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Thoughts about the relationships between transport and the urban area it serves

Archive for December 17th, 2006

Sorry… Not in Service

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Sorry… Not in Service
Why Vancouver is waiting longer than ever for public transit details
Posted on Dec 14 2006

According to TransLink officials, the number of buses running on Broadway is already at full capacity, and adding any more would only increase congestion and delays. While Anton says TransLink needs to expand the Millennium Line further West and bring in a streetcar service downtown, the city’s top priority now is to build a rapid-transit line along the East-West Broadway corridor.

But when and how TransLink will ever be able to afford that remains a mystery. After approving the $1.9 billion Canada Line in 2004, TransLink’s next priority is the $970 million Evergreen rapid-transit line to Coquitlam. However, TransLink is still $400 million short of being able to start building that project, with no funding sources in sight. With only 12 per cent of Vancouver commuters using public transportation, compared to over 20 per cent in Toronto and Montreal, public-transit advocates say it’s time for the provincial and federal governments to step in and start filling the funding gaps.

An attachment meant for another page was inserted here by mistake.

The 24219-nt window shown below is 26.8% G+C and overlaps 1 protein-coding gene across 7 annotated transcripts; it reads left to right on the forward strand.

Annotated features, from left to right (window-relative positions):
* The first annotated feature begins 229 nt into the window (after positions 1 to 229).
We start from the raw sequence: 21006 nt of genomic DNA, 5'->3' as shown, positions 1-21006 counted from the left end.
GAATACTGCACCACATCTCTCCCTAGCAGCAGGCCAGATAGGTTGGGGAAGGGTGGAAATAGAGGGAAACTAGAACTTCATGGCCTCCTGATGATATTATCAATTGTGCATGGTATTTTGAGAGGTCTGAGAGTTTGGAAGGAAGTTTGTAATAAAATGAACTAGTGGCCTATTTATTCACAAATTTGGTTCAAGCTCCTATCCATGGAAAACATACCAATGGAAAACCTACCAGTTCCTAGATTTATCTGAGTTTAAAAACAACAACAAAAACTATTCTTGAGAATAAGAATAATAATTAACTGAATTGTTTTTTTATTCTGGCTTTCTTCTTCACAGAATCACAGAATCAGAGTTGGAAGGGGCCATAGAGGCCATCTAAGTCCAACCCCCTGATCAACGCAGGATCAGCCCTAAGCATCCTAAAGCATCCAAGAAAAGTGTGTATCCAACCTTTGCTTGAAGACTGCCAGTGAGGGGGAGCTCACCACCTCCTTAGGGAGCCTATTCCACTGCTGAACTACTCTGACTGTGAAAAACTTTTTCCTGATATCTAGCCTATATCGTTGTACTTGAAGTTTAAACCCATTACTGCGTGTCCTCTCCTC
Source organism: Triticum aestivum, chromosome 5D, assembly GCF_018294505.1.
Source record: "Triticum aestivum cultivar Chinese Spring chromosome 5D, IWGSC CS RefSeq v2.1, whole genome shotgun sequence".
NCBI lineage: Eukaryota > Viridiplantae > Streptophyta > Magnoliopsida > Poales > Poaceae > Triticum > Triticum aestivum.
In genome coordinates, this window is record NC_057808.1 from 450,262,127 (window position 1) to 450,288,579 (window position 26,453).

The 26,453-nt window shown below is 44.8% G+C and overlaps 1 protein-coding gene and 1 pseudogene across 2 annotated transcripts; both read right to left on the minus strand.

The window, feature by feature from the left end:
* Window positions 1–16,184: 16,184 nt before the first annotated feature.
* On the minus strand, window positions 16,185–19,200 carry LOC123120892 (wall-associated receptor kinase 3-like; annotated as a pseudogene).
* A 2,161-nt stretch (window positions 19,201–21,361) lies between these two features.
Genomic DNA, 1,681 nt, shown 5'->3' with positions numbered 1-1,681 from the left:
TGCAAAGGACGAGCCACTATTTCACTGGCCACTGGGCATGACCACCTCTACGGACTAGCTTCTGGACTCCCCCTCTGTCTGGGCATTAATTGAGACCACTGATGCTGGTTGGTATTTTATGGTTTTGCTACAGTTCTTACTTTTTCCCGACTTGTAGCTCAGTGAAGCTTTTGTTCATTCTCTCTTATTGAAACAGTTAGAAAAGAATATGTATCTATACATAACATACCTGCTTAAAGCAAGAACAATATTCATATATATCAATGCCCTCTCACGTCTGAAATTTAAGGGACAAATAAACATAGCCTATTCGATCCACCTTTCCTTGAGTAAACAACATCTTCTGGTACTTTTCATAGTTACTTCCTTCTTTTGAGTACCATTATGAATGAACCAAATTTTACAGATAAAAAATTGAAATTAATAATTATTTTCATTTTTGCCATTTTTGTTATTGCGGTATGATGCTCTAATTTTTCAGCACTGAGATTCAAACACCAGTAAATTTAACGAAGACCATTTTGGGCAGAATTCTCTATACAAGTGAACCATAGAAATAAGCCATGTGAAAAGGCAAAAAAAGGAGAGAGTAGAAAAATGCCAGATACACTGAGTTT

“The demand is there, it’s just we don’t have the supply; and the reason for that is the historical lack of funding from senior governments,” says Deming Smith, manager of policy and communications with Better Environment Sound Transportation (BEST), a Vancouver-based non-profit organization.

Yes, but it’s not just that, is it? Others like to blame the emphasis on expensive rapid transit. SkyTrain and now the Canada Line are very expensive but do tend to attract senior government funding. Buses just don’t seem to get their attention. (Of course the same amount of money spent on surface LRT would have gone a lot further and helped to reduce traffic but that tram has gone.)

But I still think that UPass is to the cause of the sudden bloom in demand and I think that was entirely predictable. And the planners must take a lot of responsibility for the “revenue neutral” policy that ignored the impact on costs and capacity. The UPass deal should have included funding for additional buses and the new pass should not have been introduced until the essential additional bus capacity was provided. Boosting ridership on system already creaking under its peak load was simply irresponsible.

Written by Stephen Rees

December 17, 2006 at 10:10 pm

Posted in Transportation